The leader of Israel's opposition thinks the current government will not finish out the year and claimed that he could form an alternative government.
Speaking at public forum in Be’er Sheva on Saturday, Zionist Union chairman MK Isaac Herzog said that two weeks ago, at the height of the coalition crisis between Prime Minister Benjamin Netanyahu and Finance Minister Moshe Kahlon over the new public broadcasting corporation, he had managed to assemble an alternative government that could have replaced the current one headed by Netanyahu.
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Although Netanyahu and Kahlon reached agreement on Thursday over the future of the broadcasting corporation, Herzog predicted on Saturday that the current coalition would not last. “When Netanyahu was in China, an alternative coalition was put together,” he said, referring to the period two weeks ago when the prime minister was on a state visit.
“The option of an alternative government is alive and kicking and breathing and will wait for the next opportunity that opens up in the very near future. What’s happening now is clear. Netanyahu’s internal coalition is significantly split. He is losing his ability to maintain the coalition and anyone who knows Israeli politics knows that it’s on the way to breaking up.”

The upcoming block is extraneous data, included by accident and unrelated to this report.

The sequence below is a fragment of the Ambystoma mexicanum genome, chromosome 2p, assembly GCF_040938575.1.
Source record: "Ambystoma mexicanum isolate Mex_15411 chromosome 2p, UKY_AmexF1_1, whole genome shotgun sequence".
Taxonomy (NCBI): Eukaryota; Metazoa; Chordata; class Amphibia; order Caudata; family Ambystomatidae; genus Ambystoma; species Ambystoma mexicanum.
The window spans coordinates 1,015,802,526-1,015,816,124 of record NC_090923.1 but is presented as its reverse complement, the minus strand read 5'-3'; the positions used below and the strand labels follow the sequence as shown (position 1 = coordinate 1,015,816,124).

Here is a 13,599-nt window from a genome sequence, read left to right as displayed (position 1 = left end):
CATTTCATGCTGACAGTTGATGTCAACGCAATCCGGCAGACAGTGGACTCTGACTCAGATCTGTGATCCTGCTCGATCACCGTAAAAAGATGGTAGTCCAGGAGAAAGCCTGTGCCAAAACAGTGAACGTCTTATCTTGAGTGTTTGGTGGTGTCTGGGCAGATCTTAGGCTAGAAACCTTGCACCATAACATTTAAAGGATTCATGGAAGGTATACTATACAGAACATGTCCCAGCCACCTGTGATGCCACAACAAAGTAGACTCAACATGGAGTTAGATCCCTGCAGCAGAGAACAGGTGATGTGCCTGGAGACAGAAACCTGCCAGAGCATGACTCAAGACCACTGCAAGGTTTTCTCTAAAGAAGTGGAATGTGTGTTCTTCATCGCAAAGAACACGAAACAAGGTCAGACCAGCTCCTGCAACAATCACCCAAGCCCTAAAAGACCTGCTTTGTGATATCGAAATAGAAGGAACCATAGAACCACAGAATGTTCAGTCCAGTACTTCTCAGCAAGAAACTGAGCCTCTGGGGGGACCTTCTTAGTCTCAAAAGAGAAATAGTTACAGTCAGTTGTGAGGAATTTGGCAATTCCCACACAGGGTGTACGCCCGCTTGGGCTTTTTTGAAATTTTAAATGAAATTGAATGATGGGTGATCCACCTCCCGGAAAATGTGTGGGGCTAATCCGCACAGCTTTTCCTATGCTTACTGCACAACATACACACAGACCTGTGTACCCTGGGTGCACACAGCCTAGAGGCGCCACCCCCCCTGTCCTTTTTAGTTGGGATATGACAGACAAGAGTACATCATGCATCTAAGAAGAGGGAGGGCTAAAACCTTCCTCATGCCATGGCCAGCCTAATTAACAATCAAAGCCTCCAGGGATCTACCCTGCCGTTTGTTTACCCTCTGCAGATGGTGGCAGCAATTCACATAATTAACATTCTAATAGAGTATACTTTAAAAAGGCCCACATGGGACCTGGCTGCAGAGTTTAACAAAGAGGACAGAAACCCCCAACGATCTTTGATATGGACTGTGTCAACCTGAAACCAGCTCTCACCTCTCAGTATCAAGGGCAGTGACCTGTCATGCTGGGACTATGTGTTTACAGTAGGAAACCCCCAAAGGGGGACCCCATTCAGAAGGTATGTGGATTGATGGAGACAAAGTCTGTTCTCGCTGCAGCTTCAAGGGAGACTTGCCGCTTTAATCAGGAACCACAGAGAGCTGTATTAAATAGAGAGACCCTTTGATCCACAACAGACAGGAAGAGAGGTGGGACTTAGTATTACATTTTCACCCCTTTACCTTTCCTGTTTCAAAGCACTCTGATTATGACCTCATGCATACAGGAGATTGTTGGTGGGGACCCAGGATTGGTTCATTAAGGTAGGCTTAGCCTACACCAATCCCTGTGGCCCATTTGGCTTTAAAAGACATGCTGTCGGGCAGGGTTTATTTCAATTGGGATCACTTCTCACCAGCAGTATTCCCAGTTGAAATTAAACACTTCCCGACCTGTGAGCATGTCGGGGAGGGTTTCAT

Within the next year the coalition will disperse and new elections held, Herzog predicted. “This coalition is facing a breakup. The impulses and tensions are huge and there is a basic lack of confidence in the prime minister.”
The agreement reached between Netanyahu and Kahlon calls for dismantling the new corporation’s news division and transferring responsibility for its news programming to a separate company. The corporation has not yet gone on the air.
Meanwhile, Economy Minister Eli Cohen commented on the deal between Netanyahu and Kahlon, who heads his Kulanu party, saying the new broadcaster "doesn’t interest the people of Israel or our voters.
"We want to deal with stuff that is important to the public," Cohen said at the same event.
For his part, however, David Bitan of Netanyahu’s Likud party, who is the coalition whip and is considered by some to be a media surrogate for the prime minister, took the employees of the new public broadcasting corporation to task, saying “the main problem is that senior journalists in the State of Israel think they are the foundation of democracy and that they are indispensable.”
Speaking at a community forum in Ramat Yishai in the north, Bitan added: “This matter is more serious when young journalist from the [public broadcasting] corporation, who haven’t produced a single report yet, think they [represent] the public.”
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